US Refuses to Pay Climate Reparations to Developing Countries, Says Envoy John Kerry

US Rejects Climate Reparations for Developing Countries

In a recent Congress hearing, US climate envoy John Kerry stated categorically that the United States would not provide reparations to developing countries impacted by climate change-related disasters. Kerry’s statement comes as some countries are pressing for major economies, which are the largest greenhouse gas emitters, to compensate for the consequences of past emissions. While a fund has been established to assist poorer nations, the amount that wealthier countries will contribute remains uncertain.

Kerry made the remarks during a hearing before the House of Representatives foreign affairs committee, just days before his trip to Beijing to discuss climate change issues, including preparations for this year’s United Nations climate conference, COP28, in Dubai. When asked by the committee chair, Brian Mast, whether the US would financially support countries affected by climate-driven disasters, Kerry responded with a resounding “No, under no circumstances.”

At last year’s COP27 conference in Egypt, a loss and damage fund was created to be financed mainly by developed nations and distributed to particularly vulnerable countries. While hailed as a significant achievement, important details, such as the precise amount wealthier nations will contribute and the distribution mechanism, are yet to be resolved. Numerous meetings throughout the year have been held to address these crucial matters.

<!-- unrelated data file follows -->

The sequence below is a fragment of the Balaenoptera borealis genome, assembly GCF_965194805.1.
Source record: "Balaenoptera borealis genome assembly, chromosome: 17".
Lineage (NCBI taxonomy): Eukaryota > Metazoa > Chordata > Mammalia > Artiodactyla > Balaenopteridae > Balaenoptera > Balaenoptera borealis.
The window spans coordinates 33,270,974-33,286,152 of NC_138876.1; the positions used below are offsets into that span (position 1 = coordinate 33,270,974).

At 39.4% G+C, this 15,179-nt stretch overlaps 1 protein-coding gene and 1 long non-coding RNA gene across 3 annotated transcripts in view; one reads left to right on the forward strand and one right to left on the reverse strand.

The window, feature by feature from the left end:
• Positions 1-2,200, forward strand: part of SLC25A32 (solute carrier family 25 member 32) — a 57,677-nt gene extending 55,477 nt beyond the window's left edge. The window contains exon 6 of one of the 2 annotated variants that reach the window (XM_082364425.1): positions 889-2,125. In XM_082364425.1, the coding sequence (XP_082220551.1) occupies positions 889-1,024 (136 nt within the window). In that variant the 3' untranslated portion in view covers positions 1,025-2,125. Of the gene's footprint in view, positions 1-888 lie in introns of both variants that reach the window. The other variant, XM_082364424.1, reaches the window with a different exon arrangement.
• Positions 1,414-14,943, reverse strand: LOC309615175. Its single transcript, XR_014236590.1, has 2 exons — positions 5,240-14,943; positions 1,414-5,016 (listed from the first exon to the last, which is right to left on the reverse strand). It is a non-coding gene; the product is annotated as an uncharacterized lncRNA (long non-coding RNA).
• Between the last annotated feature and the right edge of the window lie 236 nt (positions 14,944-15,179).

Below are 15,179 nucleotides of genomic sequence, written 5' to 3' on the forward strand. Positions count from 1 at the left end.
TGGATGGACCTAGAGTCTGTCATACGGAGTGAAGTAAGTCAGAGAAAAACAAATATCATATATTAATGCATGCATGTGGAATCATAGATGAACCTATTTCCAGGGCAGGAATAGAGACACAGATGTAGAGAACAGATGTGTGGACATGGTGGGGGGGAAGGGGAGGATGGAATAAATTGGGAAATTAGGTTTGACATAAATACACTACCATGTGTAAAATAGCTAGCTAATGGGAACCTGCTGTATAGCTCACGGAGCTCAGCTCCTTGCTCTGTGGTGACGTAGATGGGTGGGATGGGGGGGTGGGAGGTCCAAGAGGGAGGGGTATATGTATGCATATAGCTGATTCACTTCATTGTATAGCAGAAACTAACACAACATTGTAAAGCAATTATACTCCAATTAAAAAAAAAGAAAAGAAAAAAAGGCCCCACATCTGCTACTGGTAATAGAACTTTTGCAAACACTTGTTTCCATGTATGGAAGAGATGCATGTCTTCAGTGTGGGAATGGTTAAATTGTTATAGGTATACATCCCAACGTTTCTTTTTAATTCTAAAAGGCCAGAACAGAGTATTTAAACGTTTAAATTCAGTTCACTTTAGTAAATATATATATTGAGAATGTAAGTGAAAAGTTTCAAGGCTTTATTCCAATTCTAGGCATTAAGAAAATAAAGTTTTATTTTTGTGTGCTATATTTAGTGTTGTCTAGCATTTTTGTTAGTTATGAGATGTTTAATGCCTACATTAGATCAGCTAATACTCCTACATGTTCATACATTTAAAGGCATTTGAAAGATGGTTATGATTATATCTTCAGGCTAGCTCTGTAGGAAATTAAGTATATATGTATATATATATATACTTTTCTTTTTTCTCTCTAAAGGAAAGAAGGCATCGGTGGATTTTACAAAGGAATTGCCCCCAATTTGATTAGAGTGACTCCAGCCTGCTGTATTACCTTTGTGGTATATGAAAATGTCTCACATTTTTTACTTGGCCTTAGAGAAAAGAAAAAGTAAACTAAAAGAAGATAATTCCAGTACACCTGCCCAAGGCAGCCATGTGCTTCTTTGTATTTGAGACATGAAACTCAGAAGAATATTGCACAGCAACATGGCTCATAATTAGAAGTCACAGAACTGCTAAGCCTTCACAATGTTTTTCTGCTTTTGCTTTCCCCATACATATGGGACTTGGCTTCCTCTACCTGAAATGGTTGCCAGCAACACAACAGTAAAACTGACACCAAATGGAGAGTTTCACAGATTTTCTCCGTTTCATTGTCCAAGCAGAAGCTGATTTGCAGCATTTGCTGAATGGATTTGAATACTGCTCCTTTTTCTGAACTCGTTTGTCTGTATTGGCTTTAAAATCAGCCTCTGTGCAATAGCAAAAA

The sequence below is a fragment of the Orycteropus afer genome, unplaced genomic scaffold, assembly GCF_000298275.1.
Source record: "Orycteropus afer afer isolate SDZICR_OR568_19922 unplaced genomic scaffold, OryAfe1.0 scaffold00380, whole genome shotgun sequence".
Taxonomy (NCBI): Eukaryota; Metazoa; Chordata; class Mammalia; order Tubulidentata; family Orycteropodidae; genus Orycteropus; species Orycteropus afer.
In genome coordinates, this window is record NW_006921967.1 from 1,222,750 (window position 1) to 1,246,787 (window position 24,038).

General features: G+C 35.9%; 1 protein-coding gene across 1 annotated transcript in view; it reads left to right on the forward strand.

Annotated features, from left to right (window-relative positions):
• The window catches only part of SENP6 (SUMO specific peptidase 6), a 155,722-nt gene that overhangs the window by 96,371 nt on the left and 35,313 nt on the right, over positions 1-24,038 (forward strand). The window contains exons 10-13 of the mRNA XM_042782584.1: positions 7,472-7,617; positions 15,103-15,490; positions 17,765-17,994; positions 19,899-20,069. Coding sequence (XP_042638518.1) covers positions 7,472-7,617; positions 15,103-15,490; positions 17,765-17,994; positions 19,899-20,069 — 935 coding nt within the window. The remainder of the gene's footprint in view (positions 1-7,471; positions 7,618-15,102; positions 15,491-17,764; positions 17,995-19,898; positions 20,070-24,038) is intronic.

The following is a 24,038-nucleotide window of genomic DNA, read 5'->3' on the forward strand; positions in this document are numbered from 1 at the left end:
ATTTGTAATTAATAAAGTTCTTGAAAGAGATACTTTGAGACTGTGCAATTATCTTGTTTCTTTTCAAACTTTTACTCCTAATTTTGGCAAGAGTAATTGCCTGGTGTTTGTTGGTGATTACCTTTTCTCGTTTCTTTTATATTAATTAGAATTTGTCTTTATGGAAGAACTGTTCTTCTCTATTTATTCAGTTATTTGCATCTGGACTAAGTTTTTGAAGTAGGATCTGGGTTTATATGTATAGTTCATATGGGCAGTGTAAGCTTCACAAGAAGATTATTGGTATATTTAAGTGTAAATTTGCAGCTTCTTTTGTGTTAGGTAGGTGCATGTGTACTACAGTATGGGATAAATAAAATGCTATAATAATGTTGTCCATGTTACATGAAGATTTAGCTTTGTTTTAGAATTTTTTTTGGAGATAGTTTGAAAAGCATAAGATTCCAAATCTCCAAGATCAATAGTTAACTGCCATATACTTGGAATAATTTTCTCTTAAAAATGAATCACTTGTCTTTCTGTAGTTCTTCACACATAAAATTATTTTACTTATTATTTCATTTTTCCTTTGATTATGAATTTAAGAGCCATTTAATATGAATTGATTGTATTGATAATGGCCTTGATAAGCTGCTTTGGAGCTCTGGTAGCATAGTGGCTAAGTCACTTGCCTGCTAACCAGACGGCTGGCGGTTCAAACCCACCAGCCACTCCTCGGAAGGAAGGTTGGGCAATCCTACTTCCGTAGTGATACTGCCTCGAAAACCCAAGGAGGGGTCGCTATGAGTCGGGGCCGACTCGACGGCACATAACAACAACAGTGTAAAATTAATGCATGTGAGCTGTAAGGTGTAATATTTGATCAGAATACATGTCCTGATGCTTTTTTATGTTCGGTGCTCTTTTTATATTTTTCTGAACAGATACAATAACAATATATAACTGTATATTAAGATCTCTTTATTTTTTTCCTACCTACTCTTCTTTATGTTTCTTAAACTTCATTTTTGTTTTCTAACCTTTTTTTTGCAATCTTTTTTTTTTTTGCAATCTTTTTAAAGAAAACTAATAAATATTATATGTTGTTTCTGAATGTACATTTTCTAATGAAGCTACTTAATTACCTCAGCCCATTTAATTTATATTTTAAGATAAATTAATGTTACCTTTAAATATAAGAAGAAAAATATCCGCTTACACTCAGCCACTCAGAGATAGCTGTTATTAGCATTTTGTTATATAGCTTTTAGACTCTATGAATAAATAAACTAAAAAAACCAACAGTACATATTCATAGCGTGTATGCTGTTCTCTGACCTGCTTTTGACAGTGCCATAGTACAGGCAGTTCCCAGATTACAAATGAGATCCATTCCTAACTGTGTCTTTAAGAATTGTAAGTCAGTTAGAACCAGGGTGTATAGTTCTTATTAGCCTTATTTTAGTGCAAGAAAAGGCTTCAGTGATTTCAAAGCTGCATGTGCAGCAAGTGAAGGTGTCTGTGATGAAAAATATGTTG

Developing nations, which disproportionately bear the brunt of climate-related impacts, have called for guaranteed compensation from industrialized countries, whom they hold responsible for historic climate change due to their substantial greenhouse gas emissions. Wealthier nations acknowledge the need to contribute more funds but debate the use of the term “reparations” and its potentially divisive implications. Developing countries also argue that current finance targets to address climate change are insufficient.

As the world grapples with the urgent need to mitigate and adapt to the impacts of climate change, the issue of financial support for developing countries remains a contentious one. While the US’s position on climate reparations is clear, it is crucial for global leaders to find common ground, balance the historical responsibility of major emitters, and ensure that vulnerable nations receive the assistance they need to confront climate change’s consequences. The upcoming COP28 conference in Dubai is anticipated to play a pivotal role in shaping discussions and agreements related to climate finance and support for developing countries.